International Association for Cryptologic Research

Ph.D. Database

The aim of the IACR Ph.D. database is twofold. On the first hand, we want to offer an overview of Ph.D. already completed in the domain of cryptology. Where possible, this should also include a subject classification, an abstract, and access to the full text. On the second hand, it deals with Ph.D. subjects currently under investigation. This way, we provide a timely map of contemporary research in cryptology. All entries or changes need to be approved by an editor. You can contact them via phds (at)


Alfred Menezes (#334)
Name Alfred Menezes
Personal Homepage
Topic of his/her doctorate. Elliptic Curve Cryptosystems
Category public-key cryptography
Ph.D. Supervisor(s) Scott Vanstone
Year of completion 1992
Abstract Elliptic curves have been extensively studied for many years. Recent interest has revolved around their applicability to factoring integers and to primality testing. In 1985, N. Koblitz and V. Miller independently suggested using the group of points on an elliptic curve over a finite field as a basis for public-key cryptosystems. Elliptic curve cryptosystems have the potential to provide equivalent security as the existing public-key schemes, but with much shorter key lengths. The purpose of this thesis is to study various issues that arise in the secure and efficient implementation of these systems.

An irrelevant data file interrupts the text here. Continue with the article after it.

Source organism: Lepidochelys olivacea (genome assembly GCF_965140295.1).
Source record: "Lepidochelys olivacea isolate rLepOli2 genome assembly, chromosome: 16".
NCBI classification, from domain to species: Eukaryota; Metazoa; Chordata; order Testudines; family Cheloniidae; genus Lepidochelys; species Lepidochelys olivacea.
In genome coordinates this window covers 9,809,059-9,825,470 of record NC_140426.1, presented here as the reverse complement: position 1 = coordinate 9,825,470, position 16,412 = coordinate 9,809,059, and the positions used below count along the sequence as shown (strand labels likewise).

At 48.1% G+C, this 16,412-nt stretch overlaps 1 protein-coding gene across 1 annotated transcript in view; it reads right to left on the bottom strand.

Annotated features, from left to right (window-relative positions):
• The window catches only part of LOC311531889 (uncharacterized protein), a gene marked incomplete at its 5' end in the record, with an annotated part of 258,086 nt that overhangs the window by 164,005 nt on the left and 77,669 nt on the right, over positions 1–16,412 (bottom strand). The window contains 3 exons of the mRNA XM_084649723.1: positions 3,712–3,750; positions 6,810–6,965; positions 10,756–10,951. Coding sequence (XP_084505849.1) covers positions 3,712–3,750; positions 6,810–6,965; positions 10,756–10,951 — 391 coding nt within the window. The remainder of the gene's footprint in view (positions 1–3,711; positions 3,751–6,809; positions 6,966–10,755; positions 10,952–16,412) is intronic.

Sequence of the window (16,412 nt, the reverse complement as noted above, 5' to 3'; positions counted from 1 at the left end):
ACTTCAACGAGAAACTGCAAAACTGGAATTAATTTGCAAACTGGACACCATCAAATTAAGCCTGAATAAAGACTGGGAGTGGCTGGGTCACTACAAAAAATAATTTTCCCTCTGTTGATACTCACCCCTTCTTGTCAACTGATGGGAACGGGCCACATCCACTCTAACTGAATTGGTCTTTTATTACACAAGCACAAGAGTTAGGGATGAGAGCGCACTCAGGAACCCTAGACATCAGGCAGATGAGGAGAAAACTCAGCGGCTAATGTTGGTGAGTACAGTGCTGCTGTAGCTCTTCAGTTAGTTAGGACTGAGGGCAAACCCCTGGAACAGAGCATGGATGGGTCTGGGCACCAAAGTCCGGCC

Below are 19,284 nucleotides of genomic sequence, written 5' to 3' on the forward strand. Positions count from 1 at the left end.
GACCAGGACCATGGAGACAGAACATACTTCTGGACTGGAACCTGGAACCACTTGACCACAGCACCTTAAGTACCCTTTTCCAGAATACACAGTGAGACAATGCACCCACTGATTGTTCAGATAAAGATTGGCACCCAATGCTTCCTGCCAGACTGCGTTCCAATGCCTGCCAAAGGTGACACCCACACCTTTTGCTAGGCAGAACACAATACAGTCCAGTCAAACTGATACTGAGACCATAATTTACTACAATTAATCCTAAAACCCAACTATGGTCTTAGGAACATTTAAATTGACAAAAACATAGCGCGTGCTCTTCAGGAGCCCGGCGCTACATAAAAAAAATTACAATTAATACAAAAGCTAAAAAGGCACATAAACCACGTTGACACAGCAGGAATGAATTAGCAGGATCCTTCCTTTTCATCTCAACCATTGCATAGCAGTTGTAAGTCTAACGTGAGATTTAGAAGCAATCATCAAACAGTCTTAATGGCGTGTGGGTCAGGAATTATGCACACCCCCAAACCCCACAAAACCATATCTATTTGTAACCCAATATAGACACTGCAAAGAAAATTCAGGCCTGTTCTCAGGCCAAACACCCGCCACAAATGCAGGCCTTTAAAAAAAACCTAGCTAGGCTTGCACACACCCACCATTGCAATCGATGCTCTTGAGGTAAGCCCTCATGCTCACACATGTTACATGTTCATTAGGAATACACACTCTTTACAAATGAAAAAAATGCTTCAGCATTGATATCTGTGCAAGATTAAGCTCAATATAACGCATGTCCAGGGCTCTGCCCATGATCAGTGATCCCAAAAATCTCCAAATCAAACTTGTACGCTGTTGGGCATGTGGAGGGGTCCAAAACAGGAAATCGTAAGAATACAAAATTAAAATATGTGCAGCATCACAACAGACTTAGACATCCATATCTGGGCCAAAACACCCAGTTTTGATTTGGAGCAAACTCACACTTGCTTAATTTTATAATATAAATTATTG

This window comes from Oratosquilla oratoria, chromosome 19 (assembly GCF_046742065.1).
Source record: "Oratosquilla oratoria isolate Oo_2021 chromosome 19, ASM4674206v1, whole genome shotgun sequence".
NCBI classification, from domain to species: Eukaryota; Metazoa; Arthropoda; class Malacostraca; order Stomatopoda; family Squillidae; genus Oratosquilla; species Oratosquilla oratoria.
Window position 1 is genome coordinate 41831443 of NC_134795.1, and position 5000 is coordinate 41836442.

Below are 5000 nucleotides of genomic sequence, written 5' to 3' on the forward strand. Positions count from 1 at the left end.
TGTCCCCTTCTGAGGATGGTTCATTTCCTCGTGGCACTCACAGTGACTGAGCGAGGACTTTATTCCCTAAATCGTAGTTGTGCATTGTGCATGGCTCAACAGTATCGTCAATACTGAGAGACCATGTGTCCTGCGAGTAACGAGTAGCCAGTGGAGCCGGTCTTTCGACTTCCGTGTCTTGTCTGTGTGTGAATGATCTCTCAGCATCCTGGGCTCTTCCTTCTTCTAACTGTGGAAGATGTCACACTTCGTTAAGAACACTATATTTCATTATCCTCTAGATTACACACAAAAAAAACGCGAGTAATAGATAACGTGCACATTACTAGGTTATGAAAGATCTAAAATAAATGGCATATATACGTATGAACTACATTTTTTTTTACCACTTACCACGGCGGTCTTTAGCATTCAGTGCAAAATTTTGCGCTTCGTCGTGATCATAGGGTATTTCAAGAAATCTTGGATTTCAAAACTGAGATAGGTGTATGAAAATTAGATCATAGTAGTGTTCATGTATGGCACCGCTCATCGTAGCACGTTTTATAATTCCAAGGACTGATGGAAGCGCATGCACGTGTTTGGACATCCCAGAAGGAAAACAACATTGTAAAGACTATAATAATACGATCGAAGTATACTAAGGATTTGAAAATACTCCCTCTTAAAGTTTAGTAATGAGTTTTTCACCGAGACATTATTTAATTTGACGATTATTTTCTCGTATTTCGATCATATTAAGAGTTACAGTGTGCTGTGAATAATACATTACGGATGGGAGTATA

We first present a simple method of counting the number of non-isomorphic elliptic curves over finite fields of characteristic two.

We then show how the discrete logarithm problem in some finite groups can be efficiently reduced to the discrete logarithm problem in a finite field. We present a reduction of the elliptic curve logarithm problem to the logarithm problem in some finite field. For the special class of supersingular curves, the reduction takes probabilistic polynomial time, thus leading to a probabilistic subexponential time algorithm for the logarithm problem in these elliptic curves.

For some elliptic curves for which the logarithm problem is believed to be intractable, we demonstrate that the cryptosystems that arise form these curves are very practical, and are amenable to both software and hardware implementation.

Finally, we present some heuristics for improving Schoof's polynomial time algorithm for counting the number of points on elliptic curves defined over finite fields of characteristic two.

Last Change 2011-04-16 11:22:04
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Alfred Menezes's Students

Berkant Ustaoglu - Key establishment - security models, protocols and usage (cryptographic protocols)

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